Lenore Taylor reported in August that Tony Abbott had told a ministerial meeting that the party had not broken any election promises, not one. My first reaction was that this was the sign of a narcissistic personality, someone who cannot bear to be wrong. On second thought, I pondered that perhaps it is true. After all, as Humpty Dumpty said:

When I use a word, … it means just what I choose it to mean — neither more nor less.

Was Abbott merely playing Humpty Dumpty in Through the Looking Glass, and using words, words, and more words as he intended them, not as the electorate might understand them?

Take a careful look at Abbott’s and Pyne’s statements regarding education and the Gonski reforms. ‘Gonski reforms’ — what are they? ‘Gonski’ is not mentioned, although the media continued to refer to Abbott’s proposed education funding by the shorthand ‘Gonski’. Why does this make a difference? — because the Gonski funding reform was actually about improving funding for disadvantaged schools and that was a key aspect supported by the electorate.

Thus, when Abbott said he was on a ‘unity ticket’ with Labor on education, people took that to mean that he supported Gonski, but that wasn’t what he said, although it was clearly the impression he meant to leave. Mainly he spoke about funding and implied that there may be changes, by emphasising that an Abbott government would reduce the ‘command and control’ (a military phrase, for which he has a penchant) in Labor’s funding model. So although he spoke about the ‘funding envelope’ and promised no school would be worse off, the media coverage and the public perception continued to relate that to ‘Gonski’ and the (unspoken) issue of educational disadvantage. That led to further problems and the famous double backflip.

On 26 November 2013 Pyne announced that the new government would only honour the Gonski funding model for 2014 and develop a new funding model for subsequent years. He suggested that, as well as Queensland, Western Australia and the Northern Territory not being included, Victoria and Tasmania had also ‘not signed bilateral agreements’ with the federal government. What the premiers of those latter two states quickly pointed out was that they had signed ‘heads of agreement’, or in other words the outline of the agreement, or an in-principle agreement. But according to Pyne, in Humpty Dumpty words, they had not signed the agreement. When does an agreement become an agreement? Even courts recognise that verbal agreements can be legally binding.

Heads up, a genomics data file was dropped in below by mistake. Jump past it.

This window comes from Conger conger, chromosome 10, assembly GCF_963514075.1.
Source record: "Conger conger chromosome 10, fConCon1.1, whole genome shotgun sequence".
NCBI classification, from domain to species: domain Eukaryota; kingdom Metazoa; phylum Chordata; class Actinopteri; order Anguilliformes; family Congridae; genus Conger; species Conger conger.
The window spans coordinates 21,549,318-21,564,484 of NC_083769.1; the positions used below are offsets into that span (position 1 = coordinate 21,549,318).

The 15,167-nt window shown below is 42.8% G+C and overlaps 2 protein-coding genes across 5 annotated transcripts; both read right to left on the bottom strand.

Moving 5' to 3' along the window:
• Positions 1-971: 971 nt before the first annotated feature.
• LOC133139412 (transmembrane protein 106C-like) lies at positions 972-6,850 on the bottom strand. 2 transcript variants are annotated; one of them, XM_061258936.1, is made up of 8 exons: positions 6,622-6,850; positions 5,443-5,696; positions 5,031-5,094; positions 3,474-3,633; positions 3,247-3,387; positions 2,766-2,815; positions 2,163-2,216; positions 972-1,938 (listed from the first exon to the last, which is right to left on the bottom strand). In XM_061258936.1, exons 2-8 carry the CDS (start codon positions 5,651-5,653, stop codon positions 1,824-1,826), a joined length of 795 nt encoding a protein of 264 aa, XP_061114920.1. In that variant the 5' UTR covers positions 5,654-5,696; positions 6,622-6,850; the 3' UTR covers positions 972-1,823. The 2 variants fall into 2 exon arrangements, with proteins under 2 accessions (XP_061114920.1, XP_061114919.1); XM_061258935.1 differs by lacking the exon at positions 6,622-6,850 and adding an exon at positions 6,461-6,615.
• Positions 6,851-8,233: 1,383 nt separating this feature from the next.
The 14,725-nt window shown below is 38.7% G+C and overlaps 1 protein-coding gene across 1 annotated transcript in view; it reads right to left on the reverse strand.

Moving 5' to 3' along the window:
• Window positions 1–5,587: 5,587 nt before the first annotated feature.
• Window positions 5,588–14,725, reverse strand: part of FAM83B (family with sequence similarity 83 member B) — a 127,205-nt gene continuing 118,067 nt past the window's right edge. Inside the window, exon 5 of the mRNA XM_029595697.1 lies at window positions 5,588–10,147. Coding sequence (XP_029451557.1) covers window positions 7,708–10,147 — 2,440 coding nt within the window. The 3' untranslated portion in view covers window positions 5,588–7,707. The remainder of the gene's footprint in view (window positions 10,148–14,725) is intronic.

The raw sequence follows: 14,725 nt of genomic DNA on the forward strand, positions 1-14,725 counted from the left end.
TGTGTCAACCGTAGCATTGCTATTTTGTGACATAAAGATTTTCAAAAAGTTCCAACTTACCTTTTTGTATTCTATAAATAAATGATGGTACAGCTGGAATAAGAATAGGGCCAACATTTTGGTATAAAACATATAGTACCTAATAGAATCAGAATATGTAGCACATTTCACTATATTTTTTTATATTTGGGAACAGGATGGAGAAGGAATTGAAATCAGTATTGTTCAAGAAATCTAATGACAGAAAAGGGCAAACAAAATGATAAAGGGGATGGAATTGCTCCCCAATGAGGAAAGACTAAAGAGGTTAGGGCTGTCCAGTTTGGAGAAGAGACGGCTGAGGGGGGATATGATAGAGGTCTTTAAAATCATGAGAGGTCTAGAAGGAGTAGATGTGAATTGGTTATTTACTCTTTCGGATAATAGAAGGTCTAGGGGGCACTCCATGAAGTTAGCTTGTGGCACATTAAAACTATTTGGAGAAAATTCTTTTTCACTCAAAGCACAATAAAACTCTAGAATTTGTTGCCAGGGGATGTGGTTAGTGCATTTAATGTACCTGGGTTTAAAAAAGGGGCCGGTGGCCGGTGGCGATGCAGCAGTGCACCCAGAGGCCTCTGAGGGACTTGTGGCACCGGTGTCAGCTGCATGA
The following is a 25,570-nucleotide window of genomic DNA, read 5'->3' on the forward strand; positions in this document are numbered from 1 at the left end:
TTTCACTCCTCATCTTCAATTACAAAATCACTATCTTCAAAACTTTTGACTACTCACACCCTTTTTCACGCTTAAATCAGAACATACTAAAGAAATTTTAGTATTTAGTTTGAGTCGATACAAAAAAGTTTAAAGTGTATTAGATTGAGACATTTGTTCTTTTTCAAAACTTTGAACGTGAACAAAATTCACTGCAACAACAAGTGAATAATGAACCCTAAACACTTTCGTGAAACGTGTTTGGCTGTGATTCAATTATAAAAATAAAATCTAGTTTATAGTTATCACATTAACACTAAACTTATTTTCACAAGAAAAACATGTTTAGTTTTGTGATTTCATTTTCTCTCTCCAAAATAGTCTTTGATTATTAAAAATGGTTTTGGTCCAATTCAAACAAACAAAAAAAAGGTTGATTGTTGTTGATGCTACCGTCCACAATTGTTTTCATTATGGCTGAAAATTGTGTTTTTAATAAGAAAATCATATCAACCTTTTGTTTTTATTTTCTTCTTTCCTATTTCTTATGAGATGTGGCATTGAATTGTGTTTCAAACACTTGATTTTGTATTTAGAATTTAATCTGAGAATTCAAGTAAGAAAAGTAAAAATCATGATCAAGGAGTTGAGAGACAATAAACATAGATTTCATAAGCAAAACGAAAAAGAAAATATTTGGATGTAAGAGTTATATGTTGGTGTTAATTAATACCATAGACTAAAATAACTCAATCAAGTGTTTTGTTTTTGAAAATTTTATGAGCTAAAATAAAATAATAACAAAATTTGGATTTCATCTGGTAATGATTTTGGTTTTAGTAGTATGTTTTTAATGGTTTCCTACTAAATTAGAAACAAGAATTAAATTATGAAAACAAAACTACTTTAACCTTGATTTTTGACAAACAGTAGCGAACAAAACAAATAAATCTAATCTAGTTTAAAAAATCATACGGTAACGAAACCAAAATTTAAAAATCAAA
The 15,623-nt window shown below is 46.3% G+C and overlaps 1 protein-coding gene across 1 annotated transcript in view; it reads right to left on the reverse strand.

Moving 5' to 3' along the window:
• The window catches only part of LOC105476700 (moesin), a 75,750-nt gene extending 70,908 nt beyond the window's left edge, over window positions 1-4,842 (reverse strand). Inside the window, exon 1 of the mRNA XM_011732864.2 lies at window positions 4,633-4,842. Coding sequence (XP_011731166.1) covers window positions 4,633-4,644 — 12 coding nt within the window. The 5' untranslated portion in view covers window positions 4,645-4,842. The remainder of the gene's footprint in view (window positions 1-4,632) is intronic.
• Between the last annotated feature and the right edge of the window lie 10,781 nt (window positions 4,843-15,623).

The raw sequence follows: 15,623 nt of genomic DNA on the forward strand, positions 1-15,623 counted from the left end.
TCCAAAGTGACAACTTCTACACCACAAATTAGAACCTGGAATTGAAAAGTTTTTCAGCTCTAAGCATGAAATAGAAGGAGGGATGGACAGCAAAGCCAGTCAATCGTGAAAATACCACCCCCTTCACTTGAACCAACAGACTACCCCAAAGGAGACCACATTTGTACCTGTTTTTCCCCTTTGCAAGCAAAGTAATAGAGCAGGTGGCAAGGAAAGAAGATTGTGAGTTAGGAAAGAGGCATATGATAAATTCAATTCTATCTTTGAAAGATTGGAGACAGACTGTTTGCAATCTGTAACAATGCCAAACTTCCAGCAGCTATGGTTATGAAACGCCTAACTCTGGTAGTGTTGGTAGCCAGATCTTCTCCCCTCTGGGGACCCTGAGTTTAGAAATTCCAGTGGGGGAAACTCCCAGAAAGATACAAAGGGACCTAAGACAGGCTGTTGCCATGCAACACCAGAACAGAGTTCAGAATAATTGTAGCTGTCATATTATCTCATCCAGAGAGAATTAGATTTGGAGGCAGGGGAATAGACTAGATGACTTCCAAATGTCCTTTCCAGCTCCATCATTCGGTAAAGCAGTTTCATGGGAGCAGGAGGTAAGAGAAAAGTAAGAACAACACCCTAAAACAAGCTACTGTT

Pyne blamed the press gallery for the eruption that followed, suggesting ‘It’s not my fault if some members of the press gallery don’t understand the complicated nature of the school funding model.’ Abbott supported him, saying that ‘Our pre-election commitment was that there will be exactly the same quantum of funding …’ — here we are back to the ‘funding envelope’, perhaps the same envelope on the back of which budget calculations are made.

Eleven days later, Abbott, with a sheepish looking Pyne beside him, announced that the government would provide funding for four years in accord, in dollar terms, with the previous Gonski model. Pyne added:

… no school, state or territory, can be worse off because of the Commonwealth’s actions.

But Abbott was also back onto ‘command and control’, insisting his funding would remove the control that the Canberra bureaucracy would have been able to exercise under the original Labor agreements on funding. What he was saying effectively removed any concept of overcoming educational disadvantage, but that was never reported and perhaps not so easily seen amongst the words he used. That did, however, come back to bite Abbott and Pyne when they were forced to concede that they could not guarantee that no school would be worse off because, in reality, how the money was spent was now a matter for the states — no more ‘command and control’. Pyne’s little addition that no school would be worse off ‘because of the Commonwealth’s actions’ was vital: the fact he phrased it that way suggests that he was already aware that the ‘promise’ of no school being worse off was in tatters.